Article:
United’s refund moves, just as its cuts, are just the tip of the iceberg.

    CF was an interesting place to hang out for the ride up. It will be even more interesting as major parts of 10 years of global growth for some carriers is unwound.

  2. This change is “a mostly fair solution” only for United. It’s mostly unfair to United’s customers whose travel plans are being disrupted because of the United schedule change. United should bite the bullet and stick to the 2-hour refund practice. United once again shows that it doesn’t care about customers’ needs and cares only about United’s profits.

  3. Good clarification. Its been an odd weekend that United, then Delta, then Southwest have given me COVID-19 email updates (what am I chopped liver American?). I am not sure what to think about United — on one hand all change fees are waived, but full cancellation is not allowed for a schedule change. Six one way, half a dozen another?

  4. Sorry, Cranky, but I have a different reading of the contract of carriage. You’re right in stating that according to 3, United has the right in there to let you use a credit for future travel, but it doesn’t say the passenger has to accept this credit. And according to 4, it appears to be the passenger’s choice whether to apply the value towards future travel or to request a refund.

    Of course, I’m not an expert in the language of contracts, so I’d appreciate it if someone more knowledgeable could clarify the issue.

    1. Ron – No, it’s saying United has the choice of what it wants to offer. “UA will, at its election, arrange one of the following”

      1. Also, the contract of carriage is exactly that – a contract. By purchasing the ticket, you are agreeing to those terms.

      2. United’s contract of carriage is a bit ambiguous. The opening clause says, “United will, at its election, arrange one of the following.” But 24.D. says, “If the Passenger is not transported as provided in C) 1) or 2) above and does not choose to apply the value of his or her Ticket toward future travel as provided in C) 3) above, the Passenger will be eligible for a refund upon request.”

        “Will be eligible for a refund on request” *should* mean that they *will* get a refund if they take action to make the request. But the word *eligible* is loosy-goosy. I might be *eligible* to win a prize in a sweepstake, but that doesn’t mean I’ll get the prize.

        (Note: I’m not an attorney, but I play one on the Internet.)

  5. With this new policy of a 25 hour delay to a journey, UA must have been looking at forward bookings and realized that they will have a fair number of passengers who will be caught up in the schedule shift.
    While it is good to see the airline working to rebook passengers in the short term passengers who opt not to travel due to COVID-19 stand to lose the most.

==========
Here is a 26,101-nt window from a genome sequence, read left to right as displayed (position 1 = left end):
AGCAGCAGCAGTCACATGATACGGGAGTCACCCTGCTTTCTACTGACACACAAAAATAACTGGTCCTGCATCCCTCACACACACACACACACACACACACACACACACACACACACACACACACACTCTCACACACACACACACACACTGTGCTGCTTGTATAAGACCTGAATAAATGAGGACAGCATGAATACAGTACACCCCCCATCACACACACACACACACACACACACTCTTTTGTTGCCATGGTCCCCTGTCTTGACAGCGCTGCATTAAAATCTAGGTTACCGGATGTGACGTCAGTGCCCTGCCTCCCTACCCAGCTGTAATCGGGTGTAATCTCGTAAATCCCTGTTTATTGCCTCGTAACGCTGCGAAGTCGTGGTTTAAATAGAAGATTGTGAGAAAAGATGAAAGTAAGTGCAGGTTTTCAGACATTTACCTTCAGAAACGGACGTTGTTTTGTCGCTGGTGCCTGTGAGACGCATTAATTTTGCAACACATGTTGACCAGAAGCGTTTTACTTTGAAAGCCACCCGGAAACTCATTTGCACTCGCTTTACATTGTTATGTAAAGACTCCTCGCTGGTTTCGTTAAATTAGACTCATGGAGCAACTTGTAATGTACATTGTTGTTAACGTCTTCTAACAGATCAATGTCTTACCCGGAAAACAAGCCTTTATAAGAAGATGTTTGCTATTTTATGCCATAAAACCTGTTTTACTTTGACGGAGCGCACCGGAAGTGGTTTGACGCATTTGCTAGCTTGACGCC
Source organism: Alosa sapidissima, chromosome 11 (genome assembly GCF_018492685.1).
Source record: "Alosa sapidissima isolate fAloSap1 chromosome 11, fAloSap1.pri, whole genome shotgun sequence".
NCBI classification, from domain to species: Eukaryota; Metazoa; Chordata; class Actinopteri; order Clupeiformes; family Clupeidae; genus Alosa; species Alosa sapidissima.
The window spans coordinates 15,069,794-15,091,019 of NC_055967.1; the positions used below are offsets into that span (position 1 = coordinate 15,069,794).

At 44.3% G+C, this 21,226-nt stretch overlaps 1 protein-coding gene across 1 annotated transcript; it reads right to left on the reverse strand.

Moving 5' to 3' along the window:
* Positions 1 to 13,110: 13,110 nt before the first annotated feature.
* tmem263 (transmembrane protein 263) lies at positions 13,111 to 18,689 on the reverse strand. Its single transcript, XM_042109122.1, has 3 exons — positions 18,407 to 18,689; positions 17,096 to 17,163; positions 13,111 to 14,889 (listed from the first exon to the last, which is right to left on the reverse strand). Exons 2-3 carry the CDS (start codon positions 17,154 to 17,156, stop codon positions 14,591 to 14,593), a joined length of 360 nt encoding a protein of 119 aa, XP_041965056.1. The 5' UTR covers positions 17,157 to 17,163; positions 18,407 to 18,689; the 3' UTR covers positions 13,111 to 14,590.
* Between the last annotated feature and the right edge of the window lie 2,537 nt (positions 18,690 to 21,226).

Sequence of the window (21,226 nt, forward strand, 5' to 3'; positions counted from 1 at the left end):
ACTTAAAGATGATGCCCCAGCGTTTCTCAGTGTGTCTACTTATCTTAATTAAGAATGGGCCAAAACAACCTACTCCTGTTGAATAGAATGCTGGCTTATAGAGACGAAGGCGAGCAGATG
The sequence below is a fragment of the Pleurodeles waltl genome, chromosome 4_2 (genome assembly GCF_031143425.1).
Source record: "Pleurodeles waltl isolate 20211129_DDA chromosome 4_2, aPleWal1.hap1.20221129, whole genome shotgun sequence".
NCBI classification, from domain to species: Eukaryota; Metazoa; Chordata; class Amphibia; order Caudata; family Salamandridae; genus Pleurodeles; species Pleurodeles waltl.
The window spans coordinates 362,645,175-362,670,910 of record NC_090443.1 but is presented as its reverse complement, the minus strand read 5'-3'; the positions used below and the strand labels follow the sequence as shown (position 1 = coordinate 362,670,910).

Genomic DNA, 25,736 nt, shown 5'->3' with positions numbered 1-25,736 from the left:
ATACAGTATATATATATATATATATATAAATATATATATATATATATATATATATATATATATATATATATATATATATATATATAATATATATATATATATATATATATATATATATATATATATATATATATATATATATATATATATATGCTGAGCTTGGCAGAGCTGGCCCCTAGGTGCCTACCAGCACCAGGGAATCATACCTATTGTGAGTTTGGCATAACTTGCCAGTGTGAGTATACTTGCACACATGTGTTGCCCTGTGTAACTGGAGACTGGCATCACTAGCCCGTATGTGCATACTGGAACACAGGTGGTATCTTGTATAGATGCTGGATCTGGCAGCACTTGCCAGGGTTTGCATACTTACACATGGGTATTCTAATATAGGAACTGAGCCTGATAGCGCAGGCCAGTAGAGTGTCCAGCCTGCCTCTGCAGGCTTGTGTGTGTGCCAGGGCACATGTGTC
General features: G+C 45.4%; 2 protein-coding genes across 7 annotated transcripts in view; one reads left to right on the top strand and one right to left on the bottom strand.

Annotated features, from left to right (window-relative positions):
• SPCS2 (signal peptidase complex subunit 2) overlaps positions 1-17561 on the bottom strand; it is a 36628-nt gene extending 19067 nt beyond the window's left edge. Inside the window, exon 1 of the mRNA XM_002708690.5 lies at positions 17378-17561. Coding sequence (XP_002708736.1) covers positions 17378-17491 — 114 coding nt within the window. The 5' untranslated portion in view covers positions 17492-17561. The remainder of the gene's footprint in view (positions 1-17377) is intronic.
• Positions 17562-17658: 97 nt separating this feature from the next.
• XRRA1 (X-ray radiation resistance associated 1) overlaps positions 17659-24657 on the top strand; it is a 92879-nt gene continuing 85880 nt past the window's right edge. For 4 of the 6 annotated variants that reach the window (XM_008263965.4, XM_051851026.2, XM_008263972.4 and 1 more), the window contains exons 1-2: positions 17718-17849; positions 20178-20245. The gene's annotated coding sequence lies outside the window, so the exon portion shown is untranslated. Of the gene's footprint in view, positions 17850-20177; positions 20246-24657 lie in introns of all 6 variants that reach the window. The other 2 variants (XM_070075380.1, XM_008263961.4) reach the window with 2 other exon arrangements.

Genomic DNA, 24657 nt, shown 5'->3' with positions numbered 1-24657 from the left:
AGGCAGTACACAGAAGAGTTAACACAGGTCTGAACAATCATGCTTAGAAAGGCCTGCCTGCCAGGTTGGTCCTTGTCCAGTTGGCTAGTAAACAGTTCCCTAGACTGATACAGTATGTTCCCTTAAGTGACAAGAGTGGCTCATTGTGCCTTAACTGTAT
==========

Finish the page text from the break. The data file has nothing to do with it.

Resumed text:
When they rebook for a later date they must put their credit towards the fares in effect at the time of rebooking.
    At a time when capacity is tight due to the carrier withdrawing flights, the fares are sure to rise thus passengers rebooking at a later date will pay more for a new ticket even tho the change fees have been waived.
    At least that is my experience from 40 years in the airline industry.

    1. “passengers who opt not to travel due to COVID-19 stand to lose the most” – presumably, those of us debating this very issue aren’t affected by these new schedule change policies, as ‘opting’ not to travel is our choice, not enforced by UA. I’m due in San Francisco in 17 days – if I cancel, I’ll get $90 back (basically some of the Air Passenger Duty, I presume); the change fee on a restricted fare is close to $200. So glad this whole COVID-19 thing turned out to be a storm in a tea-cup…………wait a minute…

      1. Actually, they changed their policy overnight, so no change fee regardless of when travel was booked – have managed to alter my March LHR-SFO flights to June, for $140 fare difference; better than a kick in the undercarriage.

  6. Sorry but while I understand how this helps United, 25 hours is not a schedule change but a cancellation of that day’s flight. And as a cancellation I should have the right to my money back as they are not providing the service I bought. As I live in the EU there is a rule over here that any airline flying from the EU that have a delayed flight will have to pay a penalty. So if UA, or other airlines, think they can just willy nilly do a 24 hour schedule change claim then at least for those travelling from the EU will able to have a little more pressure to put on them.

    I am one to allow airlines reasonable changes, and lord knows since I book in advance I endure said schedule changes, but this is taking the Micky to call up to 25 hours a schedule change.

  7. If they have managed to rebook almost all their customers to flights within 2 hours, then allowing cancellations for 2+ hours shouldn’t be a big deal as that’s only a few customers, not all of them that can claim refunds.

    Also, how will this work with trips containing flights from Europe? The EU 261 rules say that if the flight is cancelled then the passenger can choose whether to accept an earlier rebooking, later rebooking at their choicce, or free cancellation. (Probably no compensation but that doesn’t change the rebooking/cancelation rights).

    1. Jason – EU 261 only applies to changes within 14 days of travel. These changes are outside, so there is no compensation.

      1. No compensation, but the airline must still offer the passenger a choice of rerouting at the earliest opportunity (including OAL) or a refund. The choice of which to take lies with the passenger. It’s only the 600 Euros compo that’s exempted for cancellations within 14 days.

        1. Exactly. Passengers can still choose to cancel for a free refund if they want, not just if United feels like it.

          (As an aside I think that force majeure/extraordinary circumstances would reasonably apply here even if the cancellation were within 14 days so no compensation anyway).

  8. TRUST me, United Airlines deserves the “award” and more!
    We are over 75 y.o.a. & had purchased round trip tickets in February ’20 to visit family in Los Angeles in April ’20. There was NO ability to ascertain procedures on United’s website regarding scheduled flights for high risk individuals (Diabetes & Infusions, in addition to age). OPTION? Hold on phone line for ONE hour!
    Then, I discovered they changed our return flight…with NO notification/option offered. Our 10 a.m. departure had been arbitrarily changed to 6 a.m.
    Obviously, that means an arrival at LAX somewhere around 4 a.m. That, assuming they would have informed us at some time.
    No refund, no apology, no accountability…at least we were granted a credit (which hasn’t been verifiable).
    If there were ANY alternate option, we would NEVER fly United again.

  9. I think the damage has been done and people are pissed. The timing is just wrong and they’re more concerned with keeping their shareholders happy. It’s a chicken and egg situation. If customers choose other airlines, shareholders will not be happy in the long run. Another question facing the industry is whether or not other airlines will follow suit.